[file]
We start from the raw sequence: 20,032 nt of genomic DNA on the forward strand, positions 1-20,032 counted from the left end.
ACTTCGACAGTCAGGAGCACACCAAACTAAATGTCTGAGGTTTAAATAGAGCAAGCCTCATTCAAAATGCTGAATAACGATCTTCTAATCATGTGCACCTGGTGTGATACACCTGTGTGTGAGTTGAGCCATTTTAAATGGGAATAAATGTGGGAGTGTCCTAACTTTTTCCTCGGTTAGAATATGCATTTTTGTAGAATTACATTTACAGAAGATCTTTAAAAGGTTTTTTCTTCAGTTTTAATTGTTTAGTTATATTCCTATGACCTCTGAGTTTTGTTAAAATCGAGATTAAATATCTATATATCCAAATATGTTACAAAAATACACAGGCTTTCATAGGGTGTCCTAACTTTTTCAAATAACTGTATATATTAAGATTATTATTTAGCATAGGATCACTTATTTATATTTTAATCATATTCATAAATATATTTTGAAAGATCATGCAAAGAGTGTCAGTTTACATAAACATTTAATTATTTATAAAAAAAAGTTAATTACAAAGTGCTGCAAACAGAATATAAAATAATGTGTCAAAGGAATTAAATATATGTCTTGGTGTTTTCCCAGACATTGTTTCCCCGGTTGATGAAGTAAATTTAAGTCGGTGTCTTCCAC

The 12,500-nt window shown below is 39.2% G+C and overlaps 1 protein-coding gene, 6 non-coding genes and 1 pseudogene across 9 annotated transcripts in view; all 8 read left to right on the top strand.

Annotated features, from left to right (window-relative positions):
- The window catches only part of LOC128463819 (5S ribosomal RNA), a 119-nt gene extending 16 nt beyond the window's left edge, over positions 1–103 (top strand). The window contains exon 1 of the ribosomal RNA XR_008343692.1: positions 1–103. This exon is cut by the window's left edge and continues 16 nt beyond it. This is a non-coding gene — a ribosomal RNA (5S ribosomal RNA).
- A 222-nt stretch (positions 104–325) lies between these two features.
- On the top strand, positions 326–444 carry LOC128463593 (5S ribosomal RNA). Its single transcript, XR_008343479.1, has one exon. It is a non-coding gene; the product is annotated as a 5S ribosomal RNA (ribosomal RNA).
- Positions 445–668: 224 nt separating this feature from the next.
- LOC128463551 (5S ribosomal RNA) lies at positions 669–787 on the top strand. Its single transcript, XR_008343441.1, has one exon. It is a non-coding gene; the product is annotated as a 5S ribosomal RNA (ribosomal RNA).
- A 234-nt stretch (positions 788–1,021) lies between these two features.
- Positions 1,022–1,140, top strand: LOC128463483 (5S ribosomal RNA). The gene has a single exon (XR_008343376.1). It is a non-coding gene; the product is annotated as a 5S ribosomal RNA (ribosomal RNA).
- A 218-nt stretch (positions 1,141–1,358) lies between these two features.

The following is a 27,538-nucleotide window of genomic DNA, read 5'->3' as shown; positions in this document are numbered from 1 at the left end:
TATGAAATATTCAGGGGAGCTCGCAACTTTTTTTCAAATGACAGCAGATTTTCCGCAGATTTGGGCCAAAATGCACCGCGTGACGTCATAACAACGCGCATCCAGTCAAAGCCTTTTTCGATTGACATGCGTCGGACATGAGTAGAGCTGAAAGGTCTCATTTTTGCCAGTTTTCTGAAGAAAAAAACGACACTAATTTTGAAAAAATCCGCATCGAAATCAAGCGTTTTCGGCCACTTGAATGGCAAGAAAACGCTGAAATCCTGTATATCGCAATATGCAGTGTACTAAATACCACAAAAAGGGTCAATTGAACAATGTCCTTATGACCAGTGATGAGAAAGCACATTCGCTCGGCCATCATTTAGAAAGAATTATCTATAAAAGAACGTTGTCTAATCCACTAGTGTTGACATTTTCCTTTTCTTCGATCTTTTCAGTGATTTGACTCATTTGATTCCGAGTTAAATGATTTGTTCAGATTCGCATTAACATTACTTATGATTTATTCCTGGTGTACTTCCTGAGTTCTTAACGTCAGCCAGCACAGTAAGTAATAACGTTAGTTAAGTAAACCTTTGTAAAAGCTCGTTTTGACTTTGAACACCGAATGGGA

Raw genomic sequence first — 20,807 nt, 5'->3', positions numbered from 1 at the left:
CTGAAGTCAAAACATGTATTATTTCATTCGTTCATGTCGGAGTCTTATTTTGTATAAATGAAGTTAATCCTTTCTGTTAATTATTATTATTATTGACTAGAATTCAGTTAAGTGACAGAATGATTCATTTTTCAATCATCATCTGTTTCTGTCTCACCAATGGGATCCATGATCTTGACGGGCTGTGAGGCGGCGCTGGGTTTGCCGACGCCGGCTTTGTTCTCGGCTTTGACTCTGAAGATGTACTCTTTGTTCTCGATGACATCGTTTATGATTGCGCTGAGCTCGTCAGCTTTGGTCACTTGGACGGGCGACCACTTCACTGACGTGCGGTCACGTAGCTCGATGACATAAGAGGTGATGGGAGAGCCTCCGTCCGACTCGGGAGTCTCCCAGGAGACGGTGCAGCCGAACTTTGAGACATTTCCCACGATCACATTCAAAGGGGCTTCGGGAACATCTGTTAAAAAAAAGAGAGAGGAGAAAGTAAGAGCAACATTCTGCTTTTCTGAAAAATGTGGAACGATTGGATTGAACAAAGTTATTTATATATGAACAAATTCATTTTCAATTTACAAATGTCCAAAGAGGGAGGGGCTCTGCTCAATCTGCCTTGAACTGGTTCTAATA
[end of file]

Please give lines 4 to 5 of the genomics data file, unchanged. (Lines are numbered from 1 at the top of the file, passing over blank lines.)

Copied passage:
Annotated features, from left to right (window-relative positions):
- The window catches only part of LOC128463819 (5S ribosomal RNA), a 119-nt gene extending 16 nt beyond the window's left edge, over positions 1–103 (top strand). The window contains exon 1 of the ribosomal RNA XR_008343692.1: positions 1–103. This exon is cut by the window's left edge and continues 16 nt beyond it. This is a non-coding gene — a ribosomal RNA (5S ribosomal RNA).